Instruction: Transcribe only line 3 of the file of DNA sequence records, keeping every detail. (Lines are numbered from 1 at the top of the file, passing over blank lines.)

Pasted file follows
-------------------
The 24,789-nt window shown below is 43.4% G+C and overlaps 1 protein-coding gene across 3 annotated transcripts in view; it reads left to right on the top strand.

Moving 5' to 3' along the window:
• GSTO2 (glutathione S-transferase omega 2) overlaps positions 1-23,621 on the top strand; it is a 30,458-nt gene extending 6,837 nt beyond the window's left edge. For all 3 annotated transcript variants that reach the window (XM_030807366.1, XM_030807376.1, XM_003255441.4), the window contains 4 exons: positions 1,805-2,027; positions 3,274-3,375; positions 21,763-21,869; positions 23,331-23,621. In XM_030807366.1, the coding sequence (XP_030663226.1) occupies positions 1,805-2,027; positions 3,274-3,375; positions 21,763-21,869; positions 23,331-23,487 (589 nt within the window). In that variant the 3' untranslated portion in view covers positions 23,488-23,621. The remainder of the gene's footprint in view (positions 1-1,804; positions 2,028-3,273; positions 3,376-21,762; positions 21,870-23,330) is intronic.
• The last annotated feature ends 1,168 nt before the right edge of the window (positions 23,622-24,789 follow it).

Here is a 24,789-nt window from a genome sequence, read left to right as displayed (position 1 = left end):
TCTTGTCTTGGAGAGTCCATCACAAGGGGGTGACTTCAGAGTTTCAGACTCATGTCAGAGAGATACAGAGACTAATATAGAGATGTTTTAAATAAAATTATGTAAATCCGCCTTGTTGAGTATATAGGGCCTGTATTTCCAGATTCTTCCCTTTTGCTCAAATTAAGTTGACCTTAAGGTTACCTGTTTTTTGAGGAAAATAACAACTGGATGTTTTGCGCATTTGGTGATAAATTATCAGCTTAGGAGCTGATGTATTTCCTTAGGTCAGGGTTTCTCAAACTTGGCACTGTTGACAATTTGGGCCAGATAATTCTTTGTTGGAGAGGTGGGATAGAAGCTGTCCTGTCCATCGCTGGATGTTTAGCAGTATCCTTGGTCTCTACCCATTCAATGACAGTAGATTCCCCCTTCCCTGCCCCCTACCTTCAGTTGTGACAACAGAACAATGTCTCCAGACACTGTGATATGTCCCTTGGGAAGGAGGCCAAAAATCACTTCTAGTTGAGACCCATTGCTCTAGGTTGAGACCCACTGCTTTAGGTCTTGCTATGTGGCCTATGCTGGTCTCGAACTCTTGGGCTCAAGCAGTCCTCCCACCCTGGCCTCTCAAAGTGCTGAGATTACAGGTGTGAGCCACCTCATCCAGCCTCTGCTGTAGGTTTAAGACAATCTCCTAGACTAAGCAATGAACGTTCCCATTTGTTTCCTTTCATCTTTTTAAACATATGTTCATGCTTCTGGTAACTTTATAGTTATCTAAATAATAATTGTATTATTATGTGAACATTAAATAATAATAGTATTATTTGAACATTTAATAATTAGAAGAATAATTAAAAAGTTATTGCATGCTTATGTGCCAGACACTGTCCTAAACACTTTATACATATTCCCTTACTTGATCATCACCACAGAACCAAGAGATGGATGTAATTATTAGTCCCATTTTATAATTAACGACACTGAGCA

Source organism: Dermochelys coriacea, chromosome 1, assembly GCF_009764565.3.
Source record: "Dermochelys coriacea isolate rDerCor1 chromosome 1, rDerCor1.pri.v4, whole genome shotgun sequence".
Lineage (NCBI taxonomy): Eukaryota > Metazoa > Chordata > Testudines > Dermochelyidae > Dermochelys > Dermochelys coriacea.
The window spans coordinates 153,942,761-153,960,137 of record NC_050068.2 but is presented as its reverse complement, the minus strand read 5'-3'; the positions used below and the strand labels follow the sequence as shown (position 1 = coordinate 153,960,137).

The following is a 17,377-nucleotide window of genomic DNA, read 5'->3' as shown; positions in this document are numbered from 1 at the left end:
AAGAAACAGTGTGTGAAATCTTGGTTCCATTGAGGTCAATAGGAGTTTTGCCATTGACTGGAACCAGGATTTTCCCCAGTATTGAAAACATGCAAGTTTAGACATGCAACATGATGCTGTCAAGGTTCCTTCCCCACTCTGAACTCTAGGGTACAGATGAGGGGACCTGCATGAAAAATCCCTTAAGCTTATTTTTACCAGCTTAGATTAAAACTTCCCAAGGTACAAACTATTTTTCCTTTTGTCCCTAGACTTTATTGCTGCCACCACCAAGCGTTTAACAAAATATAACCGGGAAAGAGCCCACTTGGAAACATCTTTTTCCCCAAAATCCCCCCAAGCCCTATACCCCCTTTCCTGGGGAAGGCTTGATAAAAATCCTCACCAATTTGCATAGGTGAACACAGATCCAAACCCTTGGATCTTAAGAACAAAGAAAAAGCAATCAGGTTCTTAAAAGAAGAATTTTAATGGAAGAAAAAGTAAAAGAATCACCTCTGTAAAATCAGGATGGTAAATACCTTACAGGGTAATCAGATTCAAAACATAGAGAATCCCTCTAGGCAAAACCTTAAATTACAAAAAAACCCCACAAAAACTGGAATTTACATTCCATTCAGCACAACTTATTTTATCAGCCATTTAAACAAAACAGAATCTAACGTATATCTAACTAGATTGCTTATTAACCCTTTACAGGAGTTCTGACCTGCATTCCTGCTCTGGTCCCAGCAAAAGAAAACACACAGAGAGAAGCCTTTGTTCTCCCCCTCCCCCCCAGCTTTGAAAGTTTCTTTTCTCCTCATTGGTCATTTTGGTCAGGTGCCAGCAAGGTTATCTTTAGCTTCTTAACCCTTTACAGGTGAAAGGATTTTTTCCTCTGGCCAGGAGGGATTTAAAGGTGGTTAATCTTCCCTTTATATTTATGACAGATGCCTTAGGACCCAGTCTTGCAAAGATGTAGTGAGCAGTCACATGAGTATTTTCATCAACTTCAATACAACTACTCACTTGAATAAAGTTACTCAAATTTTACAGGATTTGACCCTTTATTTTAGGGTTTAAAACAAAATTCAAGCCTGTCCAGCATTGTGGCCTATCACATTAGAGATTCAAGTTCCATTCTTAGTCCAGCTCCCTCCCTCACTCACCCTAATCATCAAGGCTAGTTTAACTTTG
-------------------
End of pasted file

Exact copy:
• GSTO2 (glutathione S-transferase omega 2) overlaps positions 1-23,621 on the top strand; it is a 30,458-nt gene extending 6,837 nt beyond the window's left edge. For all 3 annotated transcript variants that reach the window (XM_030807366.1, XM_030807376.1, XM_003255441.4), the window contains 4 exons: positions 1,805-2,027; positions 3,274-3,375; positions 21,763-21,869; positions 23,331-23,621. In XM_030807366.1, the coding sequence (XP_030663226.1) occupies positions 1,805-2,027; positions 3,274-3,375; positions 21,763-21,869; positions 23,331-23,487 (589 nt within the window). In that variant the 3' untranslated portion in view covers positions 23,488-23,621. The remainder of the gene's footprint in view (positions 1-1,804; positions 2,028-3,273; positions 3,376-21,762; positions 21,870-23,330) is intronic.